Developing Self-Confidence

When children feel confident in their abilities, they are more engaged, motivated, and empowered to try new things

Young boy excited during center time

What You Need to Know

Self-confidence focuses on whether a child believes they are capable. This can help children see challenging tasks as something to practice rather than something to avoid. It allows them to persevere when things are tough. You can help children develop a healthy sense of self-confidence by giving opportunities to try new things and take responsibility. Make sure to acknowledge their efforts and to value their ideas and contributions.

What It Looks Like

A quick glance at how you can help children develop their self-confidence

Recognize Effort

Praise children’s effort rather than their results. This kind of acknowledgement builds their confidence and frees them to take risks when trying new things.

Reinforce Children’s Capabilities

Promote children’s independence and abilities by giving them real roles and responsibilities in the classroom.

Support Independence

Children develop confidence through repeated moments of feeling successful and competent. Encouraging children to complete things as independently as possible provides these kinds of opportunities.

Elementary Pupil Reading With Teacher In Classroom Looking At Each Other Smiling

CLASSROOM STRATEGY

Encouragement and Affirmations

Positive, authentic encouragement and affirmations help boost children’s confidence. Focusing on their effort and process, not perfection, inspires children to feel safe, take risks, and try new things. Altogether, this builds their self-confidence.

TRAUMA-INFORMED CARE

Building Connection to Support Self-Confidence

To develop self-confidence, children exposed to trauma need to feel safe and included in their community. Harvard’s Dr. Junlei Li discusses the power of “deep and simple” interactions to support children learn, develop, and feel secure.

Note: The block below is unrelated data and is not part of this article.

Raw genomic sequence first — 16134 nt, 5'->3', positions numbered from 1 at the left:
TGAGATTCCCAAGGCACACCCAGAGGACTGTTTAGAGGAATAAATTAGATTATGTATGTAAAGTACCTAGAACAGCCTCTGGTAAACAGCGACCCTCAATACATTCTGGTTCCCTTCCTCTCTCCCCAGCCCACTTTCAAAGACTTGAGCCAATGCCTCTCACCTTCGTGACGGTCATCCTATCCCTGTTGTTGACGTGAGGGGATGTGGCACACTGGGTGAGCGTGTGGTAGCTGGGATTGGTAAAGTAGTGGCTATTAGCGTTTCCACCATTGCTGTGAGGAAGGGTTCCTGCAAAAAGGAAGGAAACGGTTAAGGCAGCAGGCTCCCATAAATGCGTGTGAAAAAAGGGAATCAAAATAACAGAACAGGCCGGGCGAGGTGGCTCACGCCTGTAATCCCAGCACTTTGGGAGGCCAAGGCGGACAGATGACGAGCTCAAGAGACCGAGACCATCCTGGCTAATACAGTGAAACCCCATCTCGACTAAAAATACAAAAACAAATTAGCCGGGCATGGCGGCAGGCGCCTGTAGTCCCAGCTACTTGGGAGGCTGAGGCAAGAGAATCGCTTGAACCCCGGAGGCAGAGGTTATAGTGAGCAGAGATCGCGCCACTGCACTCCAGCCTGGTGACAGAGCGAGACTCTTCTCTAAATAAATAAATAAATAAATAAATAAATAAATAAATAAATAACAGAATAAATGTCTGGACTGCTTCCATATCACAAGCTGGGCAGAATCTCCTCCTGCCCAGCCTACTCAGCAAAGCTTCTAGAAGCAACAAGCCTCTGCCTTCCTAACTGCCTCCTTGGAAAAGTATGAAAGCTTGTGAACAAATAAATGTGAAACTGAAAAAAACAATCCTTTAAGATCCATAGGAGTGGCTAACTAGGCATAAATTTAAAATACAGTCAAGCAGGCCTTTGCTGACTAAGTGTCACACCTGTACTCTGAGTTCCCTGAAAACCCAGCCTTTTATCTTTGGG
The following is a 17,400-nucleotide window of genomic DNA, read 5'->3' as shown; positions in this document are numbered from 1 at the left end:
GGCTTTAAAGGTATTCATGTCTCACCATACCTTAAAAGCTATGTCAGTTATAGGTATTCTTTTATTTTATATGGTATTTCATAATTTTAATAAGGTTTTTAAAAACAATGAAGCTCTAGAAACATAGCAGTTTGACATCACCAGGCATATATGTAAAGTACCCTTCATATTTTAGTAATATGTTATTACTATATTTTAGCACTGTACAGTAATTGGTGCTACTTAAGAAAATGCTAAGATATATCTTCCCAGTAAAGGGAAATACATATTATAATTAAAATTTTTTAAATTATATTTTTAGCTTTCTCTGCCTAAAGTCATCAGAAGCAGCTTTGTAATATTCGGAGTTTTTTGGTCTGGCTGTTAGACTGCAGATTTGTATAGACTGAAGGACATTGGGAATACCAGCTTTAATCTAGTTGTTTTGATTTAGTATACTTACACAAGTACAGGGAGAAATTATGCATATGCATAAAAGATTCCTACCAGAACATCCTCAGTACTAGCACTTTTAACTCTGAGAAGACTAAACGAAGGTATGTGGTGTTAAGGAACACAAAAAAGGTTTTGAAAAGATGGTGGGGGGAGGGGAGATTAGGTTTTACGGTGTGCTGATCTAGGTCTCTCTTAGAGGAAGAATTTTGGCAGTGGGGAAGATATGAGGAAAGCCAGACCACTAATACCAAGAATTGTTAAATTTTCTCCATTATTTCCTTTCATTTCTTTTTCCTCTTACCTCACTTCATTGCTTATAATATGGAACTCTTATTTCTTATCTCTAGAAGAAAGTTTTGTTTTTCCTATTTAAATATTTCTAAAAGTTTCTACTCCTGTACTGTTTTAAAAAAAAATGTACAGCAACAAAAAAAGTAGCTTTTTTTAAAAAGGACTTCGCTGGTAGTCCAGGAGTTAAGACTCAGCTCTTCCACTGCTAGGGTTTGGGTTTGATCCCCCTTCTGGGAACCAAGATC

FAMILY CONNECTION

Working with Families to Support Children's Self-Confidence

In this article from the Child Mind Institute, Liz Greene shares four ways families can support the development of self-confidence.

CONSIDERING EQUITY

Help Children Become Thoughtful, Informed, and Brave About Race

When adults openly discuss race and human diversity, they help children build confidence in themselves and comfort with others. This action guide, produced by EmbraceRace, shares small, but powerful steps to nurture race-brave children. Available in English and Spanish.

BUILDING SELF-CONFIDENCE THROUGH BOOKS

Building Your Classroom's Bookshelf

Learn how we can use books to empower young children, encourage them to try new things, show them how to persevere through challenges, and celebrate that confidence is built through simple, everyday moments.

Pupils At Montessori School Looking At Book With Teacher

Activity Cards

Part of the STREAMin³ curriculum, these activity cards provide simple and fun ways to promote children's confidence.
I can do it activity card icon
acknowledge effort

I Can Do it Too

Create opportunities for children to show off their skills!

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Sing My Name Activity Card Icon
give challenge

Sing My Name

Greet children with a melody and encouage them to sing their name

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Steady Beat Name Game activity card icon
connect

Steady Beat Name Game

Work together to keep a steady beat and say each name in time

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Follow leader activity card icon
empower

Follow the Leader

Let each child lead the group and encourage others to follow carefully

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Get Our Resource Guide

Includes questions and activities to guide your use of the videos, book suggestions, and activity cards featured for each of our core social-emotional skills